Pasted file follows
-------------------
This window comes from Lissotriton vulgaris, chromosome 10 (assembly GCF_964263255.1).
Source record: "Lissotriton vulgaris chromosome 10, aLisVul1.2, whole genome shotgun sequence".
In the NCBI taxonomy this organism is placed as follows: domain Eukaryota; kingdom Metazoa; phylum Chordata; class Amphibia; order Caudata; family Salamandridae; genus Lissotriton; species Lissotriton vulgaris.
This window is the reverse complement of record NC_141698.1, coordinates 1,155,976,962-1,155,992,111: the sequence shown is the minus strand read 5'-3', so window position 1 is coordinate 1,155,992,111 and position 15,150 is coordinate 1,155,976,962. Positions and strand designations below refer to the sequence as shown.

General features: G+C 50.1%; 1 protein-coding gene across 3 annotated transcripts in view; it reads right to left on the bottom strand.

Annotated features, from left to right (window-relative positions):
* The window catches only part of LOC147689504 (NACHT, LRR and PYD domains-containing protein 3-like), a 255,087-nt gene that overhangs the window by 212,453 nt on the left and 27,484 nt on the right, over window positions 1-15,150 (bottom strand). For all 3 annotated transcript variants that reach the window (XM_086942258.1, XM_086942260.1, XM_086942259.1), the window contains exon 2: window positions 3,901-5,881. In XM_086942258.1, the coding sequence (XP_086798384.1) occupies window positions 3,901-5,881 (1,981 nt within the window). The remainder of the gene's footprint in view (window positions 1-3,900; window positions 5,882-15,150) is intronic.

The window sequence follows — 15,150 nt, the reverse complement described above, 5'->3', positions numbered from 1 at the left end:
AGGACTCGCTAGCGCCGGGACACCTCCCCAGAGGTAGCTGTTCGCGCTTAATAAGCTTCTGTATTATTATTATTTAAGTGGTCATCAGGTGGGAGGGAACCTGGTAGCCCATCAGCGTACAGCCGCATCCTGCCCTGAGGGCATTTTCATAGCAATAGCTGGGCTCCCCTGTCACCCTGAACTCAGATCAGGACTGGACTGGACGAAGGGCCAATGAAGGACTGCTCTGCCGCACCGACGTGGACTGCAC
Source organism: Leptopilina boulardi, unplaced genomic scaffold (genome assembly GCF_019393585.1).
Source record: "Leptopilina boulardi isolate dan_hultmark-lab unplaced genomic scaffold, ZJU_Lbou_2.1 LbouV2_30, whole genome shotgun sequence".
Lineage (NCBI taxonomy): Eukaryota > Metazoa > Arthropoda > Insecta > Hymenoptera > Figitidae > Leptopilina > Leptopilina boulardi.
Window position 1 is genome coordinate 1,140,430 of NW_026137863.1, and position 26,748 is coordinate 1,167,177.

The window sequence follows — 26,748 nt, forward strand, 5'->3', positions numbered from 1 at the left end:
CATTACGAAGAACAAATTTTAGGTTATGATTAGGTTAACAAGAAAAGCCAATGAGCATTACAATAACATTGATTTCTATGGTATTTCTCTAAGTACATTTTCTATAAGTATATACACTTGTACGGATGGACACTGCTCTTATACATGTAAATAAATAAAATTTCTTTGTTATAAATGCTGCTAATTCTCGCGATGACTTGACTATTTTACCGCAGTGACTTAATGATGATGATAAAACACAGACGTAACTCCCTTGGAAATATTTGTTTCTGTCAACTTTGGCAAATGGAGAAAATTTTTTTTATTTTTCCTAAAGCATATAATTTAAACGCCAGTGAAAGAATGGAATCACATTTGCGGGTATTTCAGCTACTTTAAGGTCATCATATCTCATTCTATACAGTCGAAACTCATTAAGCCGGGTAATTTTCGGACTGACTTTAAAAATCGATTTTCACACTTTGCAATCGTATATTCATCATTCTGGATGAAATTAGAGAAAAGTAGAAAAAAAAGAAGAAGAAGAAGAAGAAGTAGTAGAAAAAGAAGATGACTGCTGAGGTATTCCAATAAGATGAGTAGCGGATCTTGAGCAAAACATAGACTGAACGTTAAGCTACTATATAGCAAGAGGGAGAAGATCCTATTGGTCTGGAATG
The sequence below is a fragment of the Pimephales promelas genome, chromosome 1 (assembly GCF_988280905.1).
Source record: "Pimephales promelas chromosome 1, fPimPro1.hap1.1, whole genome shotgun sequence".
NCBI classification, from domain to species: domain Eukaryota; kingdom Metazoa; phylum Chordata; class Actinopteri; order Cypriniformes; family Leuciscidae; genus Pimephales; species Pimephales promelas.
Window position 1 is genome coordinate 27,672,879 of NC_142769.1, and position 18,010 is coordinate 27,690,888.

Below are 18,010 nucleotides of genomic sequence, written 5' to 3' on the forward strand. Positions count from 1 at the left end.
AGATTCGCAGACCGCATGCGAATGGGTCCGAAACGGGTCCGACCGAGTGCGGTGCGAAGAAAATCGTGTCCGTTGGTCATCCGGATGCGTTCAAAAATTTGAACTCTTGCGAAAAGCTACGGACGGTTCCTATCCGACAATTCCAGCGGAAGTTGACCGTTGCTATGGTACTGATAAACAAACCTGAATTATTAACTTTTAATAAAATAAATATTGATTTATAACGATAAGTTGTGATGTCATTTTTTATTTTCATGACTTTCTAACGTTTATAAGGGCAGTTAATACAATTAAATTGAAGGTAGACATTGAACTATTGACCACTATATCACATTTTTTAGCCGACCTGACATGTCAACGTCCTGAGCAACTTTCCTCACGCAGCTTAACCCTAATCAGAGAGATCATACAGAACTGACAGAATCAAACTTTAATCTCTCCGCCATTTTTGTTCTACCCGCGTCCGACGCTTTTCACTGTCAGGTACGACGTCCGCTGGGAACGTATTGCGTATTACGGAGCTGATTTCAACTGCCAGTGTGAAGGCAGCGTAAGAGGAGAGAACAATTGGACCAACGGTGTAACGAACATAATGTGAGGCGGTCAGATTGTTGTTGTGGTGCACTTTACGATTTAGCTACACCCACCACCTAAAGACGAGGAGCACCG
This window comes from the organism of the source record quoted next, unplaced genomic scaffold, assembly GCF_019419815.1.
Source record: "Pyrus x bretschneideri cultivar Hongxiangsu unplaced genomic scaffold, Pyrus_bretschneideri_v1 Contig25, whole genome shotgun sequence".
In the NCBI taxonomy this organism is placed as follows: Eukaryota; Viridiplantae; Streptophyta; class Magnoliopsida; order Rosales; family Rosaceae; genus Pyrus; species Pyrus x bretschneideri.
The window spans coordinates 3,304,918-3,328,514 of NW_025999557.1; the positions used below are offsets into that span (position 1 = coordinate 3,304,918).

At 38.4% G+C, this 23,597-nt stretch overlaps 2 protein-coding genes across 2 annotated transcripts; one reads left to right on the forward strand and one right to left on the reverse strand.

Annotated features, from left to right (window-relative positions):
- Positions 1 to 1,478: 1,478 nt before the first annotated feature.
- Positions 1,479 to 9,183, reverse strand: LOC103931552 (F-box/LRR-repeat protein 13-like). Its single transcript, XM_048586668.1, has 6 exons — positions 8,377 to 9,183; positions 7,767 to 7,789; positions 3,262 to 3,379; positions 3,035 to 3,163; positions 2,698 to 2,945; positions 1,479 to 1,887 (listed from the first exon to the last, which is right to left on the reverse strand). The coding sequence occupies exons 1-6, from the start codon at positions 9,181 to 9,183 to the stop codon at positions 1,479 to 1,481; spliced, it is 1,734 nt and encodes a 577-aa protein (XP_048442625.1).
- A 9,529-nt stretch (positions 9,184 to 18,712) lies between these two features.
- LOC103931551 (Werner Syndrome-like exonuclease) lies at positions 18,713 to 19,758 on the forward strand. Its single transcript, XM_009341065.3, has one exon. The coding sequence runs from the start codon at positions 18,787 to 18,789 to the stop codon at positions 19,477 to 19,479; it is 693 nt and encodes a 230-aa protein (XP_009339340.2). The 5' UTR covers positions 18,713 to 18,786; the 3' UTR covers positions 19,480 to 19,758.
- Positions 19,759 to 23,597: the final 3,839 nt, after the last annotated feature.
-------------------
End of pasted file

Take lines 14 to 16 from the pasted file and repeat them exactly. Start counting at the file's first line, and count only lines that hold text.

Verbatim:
The window sequence follows — 26,748 nt, forward strand, 5'->3', positions numbered from 1 at the left end:
CATTACGAAGAACAAATTTTAGGTTATGATTAGGTTAACAAGAAAAGCCAATGAGCATTACAATAACATTGATTTCTATGGTATTTCTCTAAGTACATTTTCTATAAGTATATACACTTGTACGGATGGACACTGCTCTTATACATGTAAATAAATAAAATTTCTTTGTTATAAATGCTGCTAATTCTCGCGATGACTTGACTATTTTACCGCAGTGACTTAATGATGATGATAAAACACAGACGTAACTCCCTTGGAAATATTTGTTTCTGTCAACTTTGGCAAATGGAGAAAATTTTTTTTATTTTTCCTAAAGCATATAATTTAAACGCCAGTGAAAGAATGGAATCACATTTGCGGGTATTTCAGCTACTTTAAGGTCATCATATCTCATTCTATACAGTCGAAACTCATTAAGCCGGGTAATTTTCGGACTGACTTTAAAAATCGATTTTCACACTTTGCAATCGTATATTCATCATTCTGGATGAAATTAGAGAAAAGTAGAAAAAAAAGAAGAAGAAGAAGAAGAAGTAGTAGAAAAAGAAGATGACTGCTGAGGTATTCCAATAAGATGAGTAGCGGATCTTGAGCAAAACATAGACTGAACGTTAAGCTACTATATAGCAAGAGGGAGAAGATCCTATTGGTCTGGAATG
The sequence below is a fragment of the Pimephales promelas genome, chromosome 1 (assembly GCF_988280905.1).